Last but not least comes the worst of the lot – the garden killer. This specimen need only look at a plant with an ounce of interest, to ensure its speedy and certain demise. The garden killer means well, yet somehow manages to achieve disastrous results. His are all the dreary empty pots of flowers on the concrete balcony, cruel reminders of the relentless heat of summer and the unexplainable withering that followed. His is the incriminating, empty patch of scorched earth on the lawn. That patch that never fully recovered after he thought it might be a great idea to grill directly on the grass. Also his are the nervous-looking thin blades of grass emerging from said bald spot, after desperate attempts involving countless packets of seeds and sprinklings of purified water. His are the shriveled roots, the fly-ridden stalks, and the yellowing leaves. His is the hope that never dies.

So there you have it then – the delinquents of the gardening community. They are the ones whose clumsiness hangs to their fingertips as firmly as burrs to a sheep’s tail. They are the secretive ones, whose love of plants never dares speak its name. Yet this need not be so. Speak up, my brothers and sisters. Raise your chins high, and wear your names as a badge of honour. For every Lord Vishnu the Creator, there must be a Shiva the Destroyer. For every spot of light, there must be one of darkness. And for every one of them, there are a thousand of us.

Süsskramdealer Berlin

My summer project (as if I need one) is to visit Berlin’s nicest and cutest coffee-shops and bakeries. Today I started off my hunt with the Süsskramdealer (sweetstuff shop) in Friedenau.

The Süsskramdealer is a tucked-away spot near Bundesplatz. It is actually divided in two spaces: one room (occupying what used to be a historical cigar shop) is a type of  Ye Olde Sweets Shoppe – old-fashioned stuff and lots of specialty chocolates are on sale in a dark-wood interior complete with metal scales and a wacky clock. The other part is a white-furnished shop and cafe, selling everything from cookbooks and wrapping paper to quirky items such as frog-princes, as well as all sorts of intriguing implements in addition to their small but delicious assortment of cakes. Quite friendly staff and very pleasant to sit outside with a cup of strong coffee.












IMG_2176  PhotoFunia-61ba876_o

PhotoFunia-61d9f65_o  IMG_2181

Fassbender & Rausch Chocolatiers in Berlin


PhotoFunia-445232c_oPhotoFunia-4451c13_o PhotoFunia-4451f64_o




The Cronut

Just as I was thinking that my meetings with strangers have dwindled to an unsatisfactory degree, something that surprised even my blasé self happened this Saturday. It started with me going to my favourite bakery very, very early in the morning. It was around 8:15 when I left home and 8:45 when I got there, and quite an experience to walk through the empty streets of Soho at that time of the day. I had to go this early, you see, because they had only a week before come up with a new sweet that was an instant hit.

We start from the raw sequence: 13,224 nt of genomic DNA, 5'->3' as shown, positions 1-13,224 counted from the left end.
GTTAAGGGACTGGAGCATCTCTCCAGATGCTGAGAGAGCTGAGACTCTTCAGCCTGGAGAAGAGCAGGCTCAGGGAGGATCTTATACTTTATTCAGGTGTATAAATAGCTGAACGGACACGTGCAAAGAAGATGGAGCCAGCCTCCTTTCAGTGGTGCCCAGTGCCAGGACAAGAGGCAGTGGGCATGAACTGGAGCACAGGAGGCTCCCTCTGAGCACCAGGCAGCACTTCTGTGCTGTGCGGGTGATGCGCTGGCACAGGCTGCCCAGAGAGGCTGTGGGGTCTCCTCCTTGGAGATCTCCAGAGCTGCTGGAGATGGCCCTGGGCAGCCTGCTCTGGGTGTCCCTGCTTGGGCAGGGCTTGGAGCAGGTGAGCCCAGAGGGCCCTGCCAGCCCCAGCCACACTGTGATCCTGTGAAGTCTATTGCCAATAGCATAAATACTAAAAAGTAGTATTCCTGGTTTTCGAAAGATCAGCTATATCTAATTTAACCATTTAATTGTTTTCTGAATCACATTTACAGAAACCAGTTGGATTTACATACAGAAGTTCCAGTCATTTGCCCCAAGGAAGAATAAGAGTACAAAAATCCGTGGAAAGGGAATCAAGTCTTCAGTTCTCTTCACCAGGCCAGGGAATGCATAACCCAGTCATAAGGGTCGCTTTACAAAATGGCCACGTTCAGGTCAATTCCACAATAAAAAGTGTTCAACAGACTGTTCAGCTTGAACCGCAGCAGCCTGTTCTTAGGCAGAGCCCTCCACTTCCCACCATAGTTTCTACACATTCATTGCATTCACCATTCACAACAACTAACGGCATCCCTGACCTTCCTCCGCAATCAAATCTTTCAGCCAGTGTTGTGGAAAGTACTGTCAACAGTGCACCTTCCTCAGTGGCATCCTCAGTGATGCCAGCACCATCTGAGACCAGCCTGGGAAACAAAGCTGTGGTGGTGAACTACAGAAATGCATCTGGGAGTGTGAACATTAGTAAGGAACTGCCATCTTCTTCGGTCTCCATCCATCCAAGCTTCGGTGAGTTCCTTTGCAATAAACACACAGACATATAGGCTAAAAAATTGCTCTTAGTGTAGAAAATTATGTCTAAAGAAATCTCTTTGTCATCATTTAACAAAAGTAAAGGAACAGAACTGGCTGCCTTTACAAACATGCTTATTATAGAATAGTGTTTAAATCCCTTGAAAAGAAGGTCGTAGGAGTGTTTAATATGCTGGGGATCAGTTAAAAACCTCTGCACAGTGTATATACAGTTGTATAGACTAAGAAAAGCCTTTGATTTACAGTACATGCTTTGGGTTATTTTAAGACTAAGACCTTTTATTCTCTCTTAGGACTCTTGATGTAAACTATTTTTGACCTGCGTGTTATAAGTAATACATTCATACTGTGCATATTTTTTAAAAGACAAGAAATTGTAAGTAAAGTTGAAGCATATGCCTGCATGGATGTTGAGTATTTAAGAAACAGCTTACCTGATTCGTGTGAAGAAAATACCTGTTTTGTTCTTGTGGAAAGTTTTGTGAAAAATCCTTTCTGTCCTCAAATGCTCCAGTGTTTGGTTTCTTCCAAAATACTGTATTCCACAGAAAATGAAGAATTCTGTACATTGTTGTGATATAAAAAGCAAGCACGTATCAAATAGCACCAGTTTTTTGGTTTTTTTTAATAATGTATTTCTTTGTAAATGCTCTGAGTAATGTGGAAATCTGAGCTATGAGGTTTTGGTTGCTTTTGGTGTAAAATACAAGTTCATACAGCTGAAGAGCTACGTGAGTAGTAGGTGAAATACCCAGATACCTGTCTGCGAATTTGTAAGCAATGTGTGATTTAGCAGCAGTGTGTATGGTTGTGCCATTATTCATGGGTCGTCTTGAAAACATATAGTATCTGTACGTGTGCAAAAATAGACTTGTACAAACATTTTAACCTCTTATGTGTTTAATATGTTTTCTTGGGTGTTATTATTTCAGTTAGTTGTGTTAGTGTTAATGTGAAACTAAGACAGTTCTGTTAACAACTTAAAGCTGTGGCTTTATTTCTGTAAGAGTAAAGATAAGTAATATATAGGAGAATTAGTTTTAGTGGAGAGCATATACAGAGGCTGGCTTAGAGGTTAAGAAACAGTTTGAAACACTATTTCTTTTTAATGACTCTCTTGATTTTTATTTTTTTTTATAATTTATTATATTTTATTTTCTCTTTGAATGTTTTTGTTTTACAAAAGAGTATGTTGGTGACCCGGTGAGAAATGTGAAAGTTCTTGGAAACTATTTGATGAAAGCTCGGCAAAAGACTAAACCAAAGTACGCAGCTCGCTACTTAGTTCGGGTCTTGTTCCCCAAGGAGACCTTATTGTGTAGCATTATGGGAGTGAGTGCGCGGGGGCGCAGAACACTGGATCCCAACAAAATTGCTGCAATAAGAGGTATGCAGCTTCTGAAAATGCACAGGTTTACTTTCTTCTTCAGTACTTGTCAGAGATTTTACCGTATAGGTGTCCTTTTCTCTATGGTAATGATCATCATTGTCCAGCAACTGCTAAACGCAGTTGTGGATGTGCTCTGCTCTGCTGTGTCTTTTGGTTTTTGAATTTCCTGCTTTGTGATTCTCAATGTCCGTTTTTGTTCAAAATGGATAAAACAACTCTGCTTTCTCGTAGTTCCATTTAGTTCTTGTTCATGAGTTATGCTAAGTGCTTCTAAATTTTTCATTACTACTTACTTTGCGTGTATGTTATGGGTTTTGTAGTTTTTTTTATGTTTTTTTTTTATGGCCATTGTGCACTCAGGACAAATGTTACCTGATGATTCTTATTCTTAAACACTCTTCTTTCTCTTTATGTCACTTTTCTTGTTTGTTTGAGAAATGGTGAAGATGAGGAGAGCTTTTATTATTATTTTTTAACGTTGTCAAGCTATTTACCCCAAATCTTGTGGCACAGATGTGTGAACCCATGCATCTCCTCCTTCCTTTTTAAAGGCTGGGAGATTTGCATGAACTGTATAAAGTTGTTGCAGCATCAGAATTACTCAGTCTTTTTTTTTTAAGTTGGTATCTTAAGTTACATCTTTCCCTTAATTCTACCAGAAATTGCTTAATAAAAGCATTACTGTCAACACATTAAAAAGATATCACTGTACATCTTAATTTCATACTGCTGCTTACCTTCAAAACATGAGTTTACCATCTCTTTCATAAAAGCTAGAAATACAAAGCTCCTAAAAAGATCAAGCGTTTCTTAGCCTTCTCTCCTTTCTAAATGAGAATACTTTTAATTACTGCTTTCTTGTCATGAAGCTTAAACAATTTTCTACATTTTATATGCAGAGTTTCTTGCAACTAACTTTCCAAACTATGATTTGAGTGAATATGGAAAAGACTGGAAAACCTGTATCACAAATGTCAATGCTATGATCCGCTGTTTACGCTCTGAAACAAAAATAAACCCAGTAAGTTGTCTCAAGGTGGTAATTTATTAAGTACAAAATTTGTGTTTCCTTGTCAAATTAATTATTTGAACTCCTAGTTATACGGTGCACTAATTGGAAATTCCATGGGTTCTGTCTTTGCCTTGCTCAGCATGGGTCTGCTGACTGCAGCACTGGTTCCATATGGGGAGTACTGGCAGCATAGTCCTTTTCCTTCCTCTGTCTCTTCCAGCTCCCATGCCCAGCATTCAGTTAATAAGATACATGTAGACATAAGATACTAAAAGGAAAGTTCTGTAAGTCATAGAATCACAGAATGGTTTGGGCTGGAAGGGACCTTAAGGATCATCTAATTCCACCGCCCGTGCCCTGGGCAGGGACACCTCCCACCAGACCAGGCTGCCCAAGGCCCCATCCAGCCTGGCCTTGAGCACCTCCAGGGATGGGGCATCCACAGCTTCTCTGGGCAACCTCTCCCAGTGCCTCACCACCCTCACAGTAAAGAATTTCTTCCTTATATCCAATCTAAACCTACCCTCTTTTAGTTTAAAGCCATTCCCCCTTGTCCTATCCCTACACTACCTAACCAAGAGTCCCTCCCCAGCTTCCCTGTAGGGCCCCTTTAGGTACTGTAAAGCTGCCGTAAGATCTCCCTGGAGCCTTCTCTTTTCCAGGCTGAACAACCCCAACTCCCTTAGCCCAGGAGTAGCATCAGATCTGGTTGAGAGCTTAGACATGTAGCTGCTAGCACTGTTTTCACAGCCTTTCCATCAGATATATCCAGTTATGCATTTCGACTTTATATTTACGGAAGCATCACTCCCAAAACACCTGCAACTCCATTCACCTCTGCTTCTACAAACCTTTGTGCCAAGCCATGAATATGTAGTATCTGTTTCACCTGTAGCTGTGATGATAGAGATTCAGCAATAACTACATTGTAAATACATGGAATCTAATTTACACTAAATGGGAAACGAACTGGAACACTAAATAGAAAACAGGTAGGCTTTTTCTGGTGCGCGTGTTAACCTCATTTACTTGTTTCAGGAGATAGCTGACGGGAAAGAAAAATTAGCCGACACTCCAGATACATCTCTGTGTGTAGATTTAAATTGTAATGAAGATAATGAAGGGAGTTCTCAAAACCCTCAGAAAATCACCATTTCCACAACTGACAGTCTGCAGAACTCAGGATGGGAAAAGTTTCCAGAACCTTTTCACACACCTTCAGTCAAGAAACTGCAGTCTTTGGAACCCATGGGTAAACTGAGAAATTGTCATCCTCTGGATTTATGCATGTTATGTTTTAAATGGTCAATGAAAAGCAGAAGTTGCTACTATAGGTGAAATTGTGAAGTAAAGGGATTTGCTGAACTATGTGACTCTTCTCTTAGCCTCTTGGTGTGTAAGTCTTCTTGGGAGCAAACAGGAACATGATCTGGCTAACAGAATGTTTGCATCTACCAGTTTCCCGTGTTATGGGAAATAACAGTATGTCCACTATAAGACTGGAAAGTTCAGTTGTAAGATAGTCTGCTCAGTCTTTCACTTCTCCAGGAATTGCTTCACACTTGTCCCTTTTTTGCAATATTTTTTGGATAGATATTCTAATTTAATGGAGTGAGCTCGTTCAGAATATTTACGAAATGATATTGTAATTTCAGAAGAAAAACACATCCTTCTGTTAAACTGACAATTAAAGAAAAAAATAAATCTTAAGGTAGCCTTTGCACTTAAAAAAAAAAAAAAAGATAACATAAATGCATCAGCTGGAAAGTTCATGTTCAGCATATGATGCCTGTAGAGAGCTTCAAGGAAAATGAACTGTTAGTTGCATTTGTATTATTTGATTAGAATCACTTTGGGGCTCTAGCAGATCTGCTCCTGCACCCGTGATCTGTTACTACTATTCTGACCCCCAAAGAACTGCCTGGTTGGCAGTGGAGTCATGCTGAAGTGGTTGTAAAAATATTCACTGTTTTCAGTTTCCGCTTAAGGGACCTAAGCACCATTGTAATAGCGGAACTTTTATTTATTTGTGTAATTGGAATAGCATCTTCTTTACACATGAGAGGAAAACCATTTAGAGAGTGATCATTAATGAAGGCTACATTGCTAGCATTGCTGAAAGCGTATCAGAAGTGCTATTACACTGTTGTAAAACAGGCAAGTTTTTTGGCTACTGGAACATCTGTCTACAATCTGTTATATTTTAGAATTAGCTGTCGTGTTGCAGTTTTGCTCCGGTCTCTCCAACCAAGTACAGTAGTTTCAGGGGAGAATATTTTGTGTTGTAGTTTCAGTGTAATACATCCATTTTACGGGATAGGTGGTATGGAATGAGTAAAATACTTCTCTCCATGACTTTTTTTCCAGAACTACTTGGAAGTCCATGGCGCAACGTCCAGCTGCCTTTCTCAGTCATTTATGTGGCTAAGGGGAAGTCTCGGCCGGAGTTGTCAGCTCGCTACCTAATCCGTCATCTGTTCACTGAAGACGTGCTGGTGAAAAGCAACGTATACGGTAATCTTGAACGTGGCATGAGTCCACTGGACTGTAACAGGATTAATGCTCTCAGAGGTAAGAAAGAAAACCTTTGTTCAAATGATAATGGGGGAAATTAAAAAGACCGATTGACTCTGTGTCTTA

It’s called a Cronut, and it’s a weird breed between a croissant and a doughnut, which is apparently pretty hard to make – deepfrying all those layers of pastry is a bummer, or so say the experts.  Now all the reviews were raving about it, and since I love all their stuff I was literally drooling to get one, but the first two times I got there last week (around 1 pm and 12 respectively) they were sold out. I was helpfully told that these things need to be prepared 3 days in advance, and so the bakery has only a limited number, which usually sells out within the first hour of their opening. And that there’s always a line when they do open (at 8 am) and that some people just get the whole tray. This mythology predictably just contributed to its allure and made me want it more.

So then, here I was, on that fateful Saturday morning, and miraculously, here it was, too…Well. As I was queuing for my cronut, I must confess to my shame I did listen carefully to what the three customers ahead of me were ordering, praying fervently they wouldn’t be one of those “tray people” … when I got to the counter, and I ordered a cronut, mentioning it was the third time I came and the first time they had it, the guy smirked and uttered the dreaded words: “we’re sold out!” But no, it was just a joke (one in very bad taste!). Anyway, just to be on the safe side and get my fill of this little wonder, I ordered two. I ate one…

IMG_1905 IMG_1907 IMG_1910but  – shock! horror! – didn’t actually enjoy it so much. It’s ok, but filled with a lot of cream – which if you remember from my other post is not my thing. I actually had to force myself to eat it, and would not buy it again. Give me a DKA anytime. So anythow, now I was thinking what to do with the extra one I had, which was in a paper bag. I didn’t fancy carrying it around with me – to the NYC ballet box office, and then up to The Cloisters. The bag didn’t even have handles! So then I figured I might offer it to a homeless person, who might enjoy it and would probably not pay over $5 dollars for an over-hyped type of pastry.